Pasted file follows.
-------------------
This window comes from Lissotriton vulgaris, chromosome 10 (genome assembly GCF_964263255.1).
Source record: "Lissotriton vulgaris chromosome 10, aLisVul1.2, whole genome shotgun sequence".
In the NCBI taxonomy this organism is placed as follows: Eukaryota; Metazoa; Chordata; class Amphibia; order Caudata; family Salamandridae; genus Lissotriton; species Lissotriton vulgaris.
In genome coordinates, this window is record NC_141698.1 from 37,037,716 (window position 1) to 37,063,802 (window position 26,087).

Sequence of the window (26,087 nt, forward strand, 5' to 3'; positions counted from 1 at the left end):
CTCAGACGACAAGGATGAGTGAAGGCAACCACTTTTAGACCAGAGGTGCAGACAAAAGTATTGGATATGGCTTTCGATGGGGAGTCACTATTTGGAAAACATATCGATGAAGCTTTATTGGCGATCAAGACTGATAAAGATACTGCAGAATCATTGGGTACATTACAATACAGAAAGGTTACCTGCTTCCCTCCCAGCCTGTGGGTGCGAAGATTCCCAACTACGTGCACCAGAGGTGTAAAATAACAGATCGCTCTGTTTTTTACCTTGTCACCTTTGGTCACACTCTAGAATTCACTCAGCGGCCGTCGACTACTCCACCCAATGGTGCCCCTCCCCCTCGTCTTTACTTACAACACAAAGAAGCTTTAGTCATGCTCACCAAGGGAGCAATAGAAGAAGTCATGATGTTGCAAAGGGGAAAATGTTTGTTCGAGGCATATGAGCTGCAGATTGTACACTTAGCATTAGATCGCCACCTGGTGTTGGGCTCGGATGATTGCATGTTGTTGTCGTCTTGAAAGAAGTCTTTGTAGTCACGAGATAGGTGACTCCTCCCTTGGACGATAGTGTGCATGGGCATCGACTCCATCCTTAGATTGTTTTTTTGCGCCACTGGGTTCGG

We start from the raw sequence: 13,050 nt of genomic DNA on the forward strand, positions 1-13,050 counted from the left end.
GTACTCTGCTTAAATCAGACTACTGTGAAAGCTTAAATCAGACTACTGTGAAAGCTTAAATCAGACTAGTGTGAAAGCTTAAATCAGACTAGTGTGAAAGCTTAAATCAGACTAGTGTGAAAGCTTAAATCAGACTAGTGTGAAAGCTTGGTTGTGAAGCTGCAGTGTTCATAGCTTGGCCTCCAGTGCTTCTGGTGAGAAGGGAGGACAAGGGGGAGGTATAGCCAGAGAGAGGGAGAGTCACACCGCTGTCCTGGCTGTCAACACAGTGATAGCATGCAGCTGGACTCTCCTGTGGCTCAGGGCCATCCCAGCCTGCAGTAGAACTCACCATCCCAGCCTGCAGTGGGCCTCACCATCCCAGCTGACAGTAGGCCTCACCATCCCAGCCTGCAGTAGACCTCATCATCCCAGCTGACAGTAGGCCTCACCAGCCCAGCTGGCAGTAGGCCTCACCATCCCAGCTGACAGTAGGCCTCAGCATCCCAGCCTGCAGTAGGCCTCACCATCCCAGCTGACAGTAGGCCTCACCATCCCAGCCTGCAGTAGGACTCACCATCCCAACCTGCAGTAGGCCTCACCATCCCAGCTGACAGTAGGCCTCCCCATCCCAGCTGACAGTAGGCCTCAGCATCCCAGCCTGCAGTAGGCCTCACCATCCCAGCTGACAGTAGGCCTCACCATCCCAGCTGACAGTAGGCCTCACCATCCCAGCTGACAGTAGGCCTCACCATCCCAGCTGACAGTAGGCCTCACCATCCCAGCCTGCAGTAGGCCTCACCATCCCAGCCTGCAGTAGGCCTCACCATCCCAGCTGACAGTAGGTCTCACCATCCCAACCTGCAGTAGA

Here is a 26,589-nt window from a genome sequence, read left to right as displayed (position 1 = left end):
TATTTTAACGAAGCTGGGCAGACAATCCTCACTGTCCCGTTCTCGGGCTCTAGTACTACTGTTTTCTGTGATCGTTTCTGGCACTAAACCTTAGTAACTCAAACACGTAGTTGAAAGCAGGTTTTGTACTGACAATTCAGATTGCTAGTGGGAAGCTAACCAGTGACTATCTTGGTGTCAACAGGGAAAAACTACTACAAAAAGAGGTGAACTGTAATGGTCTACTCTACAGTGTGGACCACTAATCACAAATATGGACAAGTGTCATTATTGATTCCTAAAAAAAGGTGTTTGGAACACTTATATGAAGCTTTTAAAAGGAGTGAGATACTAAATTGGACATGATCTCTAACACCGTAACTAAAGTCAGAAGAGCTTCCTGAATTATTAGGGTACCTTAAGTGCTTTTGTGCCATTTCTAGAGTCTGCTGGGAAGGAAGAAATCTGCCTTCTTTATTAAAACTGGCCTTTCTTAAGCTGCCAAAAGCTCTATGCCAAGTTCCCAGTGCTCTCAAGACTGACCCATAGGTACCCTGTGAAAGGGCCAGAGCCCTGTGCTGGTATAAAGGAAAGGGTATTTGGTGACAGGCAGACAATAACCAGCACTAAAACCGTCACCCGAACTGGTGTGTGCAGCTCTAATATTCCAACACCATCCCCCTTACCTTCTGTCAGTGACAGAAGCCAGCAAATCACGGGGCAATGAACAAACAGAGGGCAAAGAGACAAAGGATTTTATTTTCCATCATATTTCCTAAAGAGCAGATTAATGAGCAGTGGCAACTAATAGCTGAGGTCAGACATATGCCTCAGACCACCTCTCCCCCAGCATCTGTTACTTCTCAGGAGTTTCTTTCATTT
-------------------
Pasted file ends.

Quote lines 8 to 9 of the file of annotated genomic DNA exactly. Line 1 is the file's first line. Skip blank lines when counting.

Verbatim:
GTACTCTGCTTAAATCAGACTACTGTGAAAGCTTAAATCAGACTACTGTGAAAGCTTAAATCAGACTAGTGTGAAAGCTTAAATCAGACTAGTGTGAAAGCTTAAATCAGACTAGTGTGAAAGCTTAAATCAGACTAGTGTGAAAGCTTGGTTGTGAAGCTGCAGTGTTCATAGCTTGGCCTCCAGTGCTTCTGGTGAGAAGGGAGGACAAGGGGGAGGTATAGCCAGAGAGAGGGAGAGTCACACCGCTGTCCTGGCTGTCAACACAGTGATAGCATGCAGCTGGACTCTCCTGTGGCTCAGGGCCATCCCAGCCTGCAGTAGAACTCACCATCCCAGCCTGCAGTGGGCCTCACCATCCCAGCTGACAGTAGGCCTCACCATCCCAGCCTGCAGTAGACCTCATCATCCCAGCTGACAGTAGGCCTCACCAGCCCAGCTGGCAGTAGGCCTCACCATCCCAGCTGACAGTAGGCCTCAGCATCCCAGCCTGCAGTAGGCCTCACCATCCCAGCTGACAGTAGGCCTCACCATCCCAGCCTGCAGTAGGACTCACCATCCCAACCTGCAGTAGGCCTCACCATCCCAGCTGACAGTAGGCCTCCCCATCCCAGCTGACAGTAGGCCTCAGCATCCCAGCCTGCAGTAGGCCTCACCATCCCAGCTGACAGTAGGCCTCACCATCCCAGCTGACAGTAGGCCTCACCATCCCAGCTGACAGTAGGCCTCACCATCCCAGCTGACAGTAGGCCTCACCATCCCAGCCTGCAGTAGGCCTCACCATCCCAGCCTGCAGTAGGCCTCACCATCCCAGCTGACAGTAGGTCTCACCATCCCAACCTGCAGTAGA

Here is a 26,589-nt window from a genome sequence, read left to right as displayed (position 1 = left end):